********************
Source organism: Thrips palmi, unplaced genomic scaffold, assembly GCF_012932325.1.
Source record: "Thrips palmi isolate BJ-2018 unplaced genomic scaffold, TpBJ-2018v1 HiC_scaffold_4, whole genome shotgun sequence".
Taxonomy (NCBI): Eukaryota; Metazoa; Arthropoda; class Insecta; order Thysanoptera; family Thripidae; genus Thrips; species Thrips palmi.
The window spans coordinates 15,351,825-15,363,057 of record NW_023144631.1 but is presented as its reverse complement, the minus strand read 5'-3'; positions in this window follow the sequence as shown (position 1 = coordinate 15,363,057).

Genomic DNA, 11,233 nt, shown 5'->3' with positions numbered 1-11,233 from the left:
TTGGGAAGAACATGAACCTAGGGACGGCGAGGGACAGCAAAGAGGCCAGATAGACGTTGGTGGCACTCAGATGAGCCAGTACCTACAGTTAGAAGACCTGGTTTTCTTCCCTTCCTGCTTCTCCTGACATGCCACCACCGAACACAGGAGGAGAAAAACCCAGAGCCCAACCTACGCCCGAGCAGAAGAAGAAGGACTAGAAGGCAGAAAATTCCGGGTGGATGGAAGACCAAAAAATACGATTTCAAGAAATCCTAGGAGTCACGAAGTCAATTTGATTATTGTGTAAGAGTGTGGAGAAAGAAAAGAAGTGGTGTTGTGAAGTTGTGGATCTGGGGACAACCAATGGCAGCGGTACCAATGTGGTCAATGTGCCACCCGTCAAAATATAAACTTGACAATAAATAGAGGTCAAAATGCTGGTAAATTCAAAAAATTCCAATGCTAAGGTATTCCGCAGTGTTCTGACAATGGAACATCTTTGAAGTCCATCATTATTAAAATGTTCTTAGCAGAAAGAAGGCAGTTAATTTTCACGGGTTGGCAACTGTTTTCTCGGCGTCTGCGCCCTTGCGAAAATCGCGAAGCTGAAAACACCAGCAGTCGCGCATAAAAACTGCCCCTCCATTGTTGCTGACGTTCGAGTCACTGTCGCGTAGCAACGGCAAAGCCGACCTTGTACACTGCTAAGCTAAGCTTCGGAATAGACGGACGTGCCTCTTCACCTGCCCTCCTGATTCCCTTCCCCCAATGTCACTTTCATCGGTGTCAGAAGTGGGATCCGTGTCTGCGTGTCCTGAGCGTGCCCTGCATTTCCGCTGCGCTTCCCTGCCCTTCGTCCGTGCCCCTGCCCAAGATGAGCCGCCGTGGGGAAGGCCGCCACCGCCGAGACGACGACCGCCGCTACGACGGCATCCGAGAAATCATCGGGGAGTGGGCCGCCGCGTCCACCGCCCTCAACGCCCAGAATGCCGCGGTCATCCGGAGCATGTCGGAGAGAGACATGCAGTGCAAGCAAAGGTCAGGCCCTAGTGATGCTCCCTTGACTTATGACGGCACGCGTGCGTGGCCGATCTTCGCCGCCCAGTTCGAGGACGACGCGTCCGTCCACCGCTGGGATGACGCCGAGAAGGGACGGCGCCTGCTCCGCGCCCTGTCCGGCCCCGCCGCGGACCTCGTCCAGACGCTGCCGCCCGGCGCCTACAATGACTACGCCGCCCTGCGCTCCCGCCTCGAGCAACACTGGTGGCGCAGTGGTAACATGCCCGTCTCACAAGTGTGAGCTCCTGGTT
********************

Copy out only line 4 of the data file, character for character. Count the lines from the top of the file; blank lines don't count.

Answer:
The window spans coordinates 15,351,825-15,363,057 of record NW_023144631.1 but is presented as its reverse complement, the minus strand read 5'-3'; positions in this window follow the sequence as shown (position 1 = coordinate 15,363,057).